Unlike many koay teow th’ng stalls that serves fish balls made of West Saury (西刀鱼) which are usually bouncy; the stall is famous for their fish ball made from eels (鳗鱼) that are extremely soft.
You can ask for a separate bowl of extra eel fish balls if you’re a fan; though we find that we love their handmade pork slices to be more attractive. We are probably more used to fish balls that are bouncy.
Their broth on the other hand, is quite flavourful topped with extra chopped fried garlic and pork lards.
Related Post: 5 Best Koay Teow Thng You Must Eat in Penang
Pitt Street Koay Teow Th'ng (椰脚粿条汤)
Operating Hours: Open daily 8am - 2pm, 8am - 1pm Sunday, Close on Monday
Koay Teow Th’ng or koay teow soup is a popular soup based dish in Penang.
Like the name implies, this soup dish usually consist of koay teow (flat rice noodles); though many places offer a variety of noodles to the mix.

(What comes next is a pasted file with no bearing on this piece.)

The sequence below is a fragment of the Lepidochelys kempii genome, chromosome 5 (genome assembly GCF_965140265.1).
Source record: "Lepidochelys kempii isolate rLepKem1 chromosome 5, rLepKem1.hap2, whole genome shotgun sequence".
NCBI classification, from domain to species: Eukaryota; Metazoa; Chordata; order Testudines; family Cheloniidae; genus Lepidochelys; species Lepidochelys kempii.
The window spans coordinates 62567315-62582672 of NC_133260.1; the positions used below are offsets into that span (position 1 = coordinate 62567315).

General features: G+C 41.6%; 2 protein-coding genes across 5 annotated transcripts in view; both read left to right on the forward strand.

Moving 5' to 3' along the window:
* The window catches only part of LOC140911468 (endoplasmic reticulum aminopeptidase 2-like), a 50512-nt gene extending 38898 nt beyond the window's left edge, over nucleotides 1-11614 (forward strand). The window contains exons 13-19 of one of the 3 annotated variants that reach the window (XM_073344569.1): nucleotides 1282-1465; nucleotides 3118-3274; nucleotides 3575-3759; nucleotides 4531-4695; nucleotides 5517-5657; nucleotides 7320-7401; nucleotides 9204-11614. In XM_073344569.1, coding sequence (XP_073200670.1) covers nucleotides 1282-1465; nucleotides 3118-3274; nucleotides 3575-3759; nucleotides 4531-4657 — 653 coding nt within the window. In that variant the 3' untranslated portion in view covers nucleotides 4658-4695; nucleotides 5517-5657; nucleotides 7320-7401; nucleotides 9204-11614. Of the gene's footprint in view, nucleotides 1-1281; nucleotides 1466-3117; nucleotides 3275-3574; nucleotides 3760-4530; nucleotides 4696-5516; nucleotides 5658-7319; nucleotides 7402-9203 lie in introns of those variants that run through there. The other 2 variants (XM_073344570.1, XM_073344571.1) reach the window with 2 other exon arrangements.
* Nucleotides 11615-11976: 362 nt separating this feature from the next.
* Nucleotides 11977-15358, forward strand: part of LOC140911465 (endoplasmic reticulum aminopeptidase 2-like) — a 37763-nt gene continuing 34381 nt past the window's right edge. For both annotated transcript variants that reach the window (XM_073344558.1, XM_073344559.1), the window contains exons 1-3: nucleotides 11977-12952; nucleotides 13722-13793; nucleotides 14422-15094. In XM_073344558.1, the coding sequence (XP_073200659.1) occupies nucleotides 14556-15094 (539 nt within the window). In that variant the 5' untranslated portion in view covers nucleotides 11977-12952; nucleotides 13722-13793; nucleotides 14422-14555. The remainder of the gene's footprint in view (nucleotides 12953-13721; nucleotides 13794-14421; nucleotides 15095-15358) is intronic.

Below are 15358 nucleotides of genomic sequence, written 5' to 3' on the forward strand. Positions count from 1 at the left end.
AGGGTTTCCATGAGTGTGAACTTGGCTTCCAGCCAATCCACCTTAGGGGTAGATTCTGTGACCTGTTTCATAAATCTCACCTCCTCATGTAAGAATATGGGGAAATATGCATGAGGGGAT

There are also many variations of soup base being offered throughout the Penang island.
For example, some hawker stalls in Penang serve their Koay Teow Thng as cook-on-the-spot basis. Which the broth are usually cooked with minced pork in a pot of pork stocks. This is quite closely similar to the Zhu Yuk Fan (猪肉粉) you can find in KL.
While there are also many places that offers the variations of soup base prepared with duck, chicken or plain pork broth.
Most of the Koay Teow Thng stalls in Penang will also have the option for addons like extra plate of sliced duck meats, beansprouts, and coagulated duck blood (for the duck based broth), sliced chicken meats and vegetables (for the chicken based broth) and so on.
This used to be a soup dish that are consumed during breakfast, or for those who fell sick during the old days.
But as with most other foods you find in Penang, Koay Teow Th’ng can be taken be it day, night or even for supper.
Apart from that, most younger generations also tend to use KTT as a short name for Koay Teow Th’ng.
Heads up! When it comes to food and experience, opinions varies from person to person. So please take ours with a pinch of salt.
Photo credit: @wjs86